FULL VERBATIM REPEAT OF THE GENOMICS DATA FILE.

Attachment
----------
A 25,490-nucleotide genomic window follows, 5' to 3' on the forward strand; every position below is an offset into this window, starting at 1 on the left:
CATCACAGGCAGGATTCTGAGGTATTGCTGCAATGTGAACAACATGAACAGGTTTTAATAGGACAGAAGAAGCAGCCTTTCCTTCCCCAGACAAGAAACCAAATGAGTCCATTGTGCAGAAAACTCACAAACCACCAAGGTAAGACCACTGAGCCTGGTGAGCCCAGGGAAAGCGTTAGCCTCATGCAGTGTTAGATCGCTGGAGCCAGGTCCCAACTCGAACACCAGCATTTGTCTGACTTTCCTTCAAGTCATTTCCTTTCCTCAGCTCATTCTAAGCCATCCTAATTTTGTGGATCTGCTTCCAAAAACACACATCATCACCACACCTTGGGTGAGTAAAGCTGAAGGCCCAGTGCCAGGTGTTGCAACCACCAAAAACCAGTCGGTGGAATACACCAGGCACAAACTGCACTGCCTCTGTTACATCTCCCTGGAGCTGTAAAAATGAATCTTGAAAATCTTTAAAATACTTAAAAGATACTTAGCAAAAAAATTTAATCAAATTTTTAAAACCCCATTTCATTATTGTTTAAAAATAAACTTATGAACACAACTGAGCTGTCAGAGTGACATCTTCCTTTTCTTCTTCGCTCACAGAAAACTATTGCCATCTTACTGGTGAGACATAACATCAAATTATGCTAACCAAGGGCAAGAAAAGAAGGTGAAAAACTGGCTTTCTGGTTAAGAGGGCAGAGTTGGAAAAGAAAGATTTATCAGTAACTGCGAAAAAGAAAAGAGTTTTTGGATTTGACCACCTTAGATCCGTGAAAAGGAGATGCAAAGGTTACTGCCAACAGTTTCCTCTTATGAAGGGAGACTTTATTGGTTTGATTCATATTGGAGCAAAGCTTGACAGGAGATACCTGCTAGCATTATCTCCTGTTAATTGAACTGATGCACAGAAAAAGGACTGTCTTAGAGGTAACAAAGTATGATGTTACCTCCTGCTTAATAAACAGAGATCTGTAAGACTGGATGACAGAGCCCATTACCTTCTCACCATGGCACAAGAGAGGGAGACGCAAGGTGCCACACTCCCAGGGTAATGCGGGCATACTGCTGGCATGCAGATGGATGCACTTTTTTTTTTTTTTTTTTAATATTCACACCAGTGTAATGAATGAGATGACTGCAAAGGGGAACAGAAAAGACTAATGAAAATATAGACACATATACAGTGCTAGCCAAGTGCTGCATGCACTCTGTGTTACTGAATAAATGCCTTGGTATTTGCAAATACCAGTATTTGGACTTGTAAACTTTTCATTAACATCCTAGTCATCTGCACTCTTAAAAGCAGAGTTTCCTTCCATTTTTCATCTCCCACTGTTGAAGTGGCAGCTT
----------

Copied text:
A 25,490-nucleotide genomic window follows, 5' to 3' on the forward strand; every position below is an offset into this window, starting at 1 on the left:
CATCACAGGCAGGATTCTGAGGTATTGCTGCAATGTGAACAACATGAACAGGTTTTAATAGGACAGAAGAAGCAGCCTTTCCTTCCCCAGACAAGAAACCAAATGAGTCCATTGTGCAGAAAACTCACAAACCACCAAGGTAAGACCACTGAGCCTGGTGAGCCCAGGGAAAGCGTTAGCCTCATGCAGTGTTAGATCGCTGGAGCCAGGTCCCAACTCGAACACCAGCATTTGTCTGACTTTCCTTCAAGTCATTTCCTTTCCTCAGCTCATTCTAAGCCATCCTAATTTTGTGGATCTGCTTCCAAAAACACACATCATCACCACACCTTGGGTGAGTAAAGCTGAAGGCCCAGTGCCAGGTGTTGCAACCACCAAAAACCAGTCGGTGGAATACACCAGGCACAAACTGCACTGCCTCTGTTACATCTCCCTGGAGCTGTAAAAATGAATCTTGAAAATCTTTAAAATACTTAAAAGATACTTAGCAAAAAAATTTAATCAAATTTTTAAAACCCCATTTCATTATTGTTTAAAAATAAACTTATGAACACAACTGAGCTGTCAGAGTGACATCTTCCTTTTCTTCTTCGCTCACAGAAAACTATTGCCATCTTACTGGTGAGACATAACATCAAATTATGCTAACCAAGGGCAAGAAAAGAAGGTGAAAAACTGGCTTTCTGGTTAAGAGGGCAGAGTTGGAAAAGAAAGATTTATCAGTAACTGCGAAAAAGAAAAGAGTTTTTGGATTTGACCACCTTAGATCCGTGAAAAGGAGATGCAAAGGTTACTGCCAACAGTTTCCTCTTATGAAGGGAGACTTTATTGGTTTGATTCATATTGGAGCAAAGCTTGACAGGAGATACCTGCTAGCATTATCTCCTGTTAATTGAACTGATGCACAGAAAAAGGACTGTCTTAGAGGTAACAAAGTATGATGTTACCTCCTGCTTAATAAACAGAGATCTGTAAGACTGGATGACAGAGCCCATTACCTTCTCACCATGGCACAAGAGAGGGAGACGCAAGGTGCCACACTCCCAGGGTAATGCGGGCATACTGCTGGCATGCAGATGGATGCACTTTTTTTTTTTTTTTTTTAATATTCACACCAGTGTAATGAATGAGATGACTGCAAAGGGGAACAGAAAAGACTAATGAAAATATAGACACATATACAGTGCTAGCCAAGTGCTGCATGCACTCTGTGTTACTGAATAAATGCCTTGGTATTTGCAAATACCAGTATTTGGACTTGTAAACTTTTCATTAACATCCTAGTCATCTGCACTCTTAAAAGCAGAGTTTCCTTCCATTTTTCATCTCCCACTGTTGAAGTGGCAGCTT